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Immigration Appeals and the Covid-19 Pandemic

As many readers will be aware, over the past year, the COVID-19 pandemic has caused substantial disruption to the immigration appeal process in the UK. This blog post will address the measures that have been put in place over the last year, and those currently in force.

On 19 March 2020, the Senior President of the Tribunals, Sir Ernest Ryder published a Pilot Practice Direction: Contingency Arrangements in the First-tier Tribunal and Upper Tribunal. This included a provision stating that where a Chamber’s procedure rules allowed an immigration appeal decision to be made without a hearing “decisions should usually be made in this way, provided this is in accordance with the overriding objective, the parties’ ECHR rights and the Chamber’s procedure rules about notice and consent.”

Where a hearing was necessary, when it was reasonably practicable and in accordance with the overriding objective to hear the case remotely, this should be done. Jurisdictions were also encouraged to triage their caseload. The directions also indicated a more flexible approach to late compliance with directions, stating that “Insofar as compatible with the efficient administration of justice, the tribunals will take into account the impact of the Covid-19 pandemic when considering application for the extension of time for compliance with the directions and the postponement of hearings”.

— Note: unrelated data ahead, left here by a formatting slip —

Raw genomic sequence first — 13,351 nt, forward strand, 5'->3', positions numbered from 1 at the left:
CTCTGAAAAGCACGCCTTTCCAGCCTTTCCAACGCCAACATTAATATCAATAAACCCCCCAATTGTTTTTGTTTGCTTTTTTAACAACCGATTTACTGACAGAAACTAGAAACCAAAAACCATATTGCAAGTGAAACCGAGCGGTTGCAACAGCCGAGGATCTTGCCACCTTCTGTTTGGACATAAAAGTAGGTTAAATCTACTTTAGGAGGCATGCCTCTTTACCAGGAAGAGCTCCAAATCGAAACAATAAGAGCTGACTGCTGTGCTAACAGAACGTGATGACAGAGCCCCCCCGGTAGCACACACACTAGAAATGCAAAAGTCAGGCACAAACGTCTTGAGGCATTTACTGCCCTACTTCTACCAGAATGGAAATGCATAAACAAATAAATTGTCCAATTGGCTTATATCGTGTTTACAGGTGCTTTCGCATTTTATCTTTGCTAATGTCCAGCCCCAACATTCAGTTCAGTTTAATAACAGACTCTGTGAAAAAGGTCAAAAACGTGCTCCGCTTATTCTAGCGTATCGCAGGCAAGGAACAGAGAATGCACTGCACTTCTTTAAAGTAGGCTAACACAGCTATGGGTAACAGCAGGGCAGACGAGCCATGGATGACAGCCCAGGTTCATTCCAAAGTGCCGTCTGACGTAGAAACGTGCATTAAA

Bringing an immigration appeal

On 23 March 2020, the President of the First-tier Tribunal published the Presidential Practice Statement No 1 of 2020: Arrangements during the Covid-19 pandemic. This required that with the exception of HR/EEA appeals, all immigration appeals to the First-tier Tribunal were to be commenced using the online procedure unless it was not possible to do so.

On 11 June 2020, Presidential Practice Statement No 2 of 2020: Arrangements during the Covid-19 pandemic was published, revoking Practice Statement No 1. This required that all immigration appeals to the First-tier Tribunal be started using the reform online procedure accessed through MyHMCTS unless it is not reasonably practicable to do so. It would be deemed to not be reasonably practically to commence an appeal using this system under The Immigration (Citizens’ Rights Appeals) (EU Exit Regulations 2020), if the appellant is outside the United Kingdom or the appellant is in detention. It would further not be deemed reasonably practicable if the appellant is without representation within the meaning of s.84 of the Immigration and Asylum Act 1999, or if the Appellant’s appeal is linked to another appeal.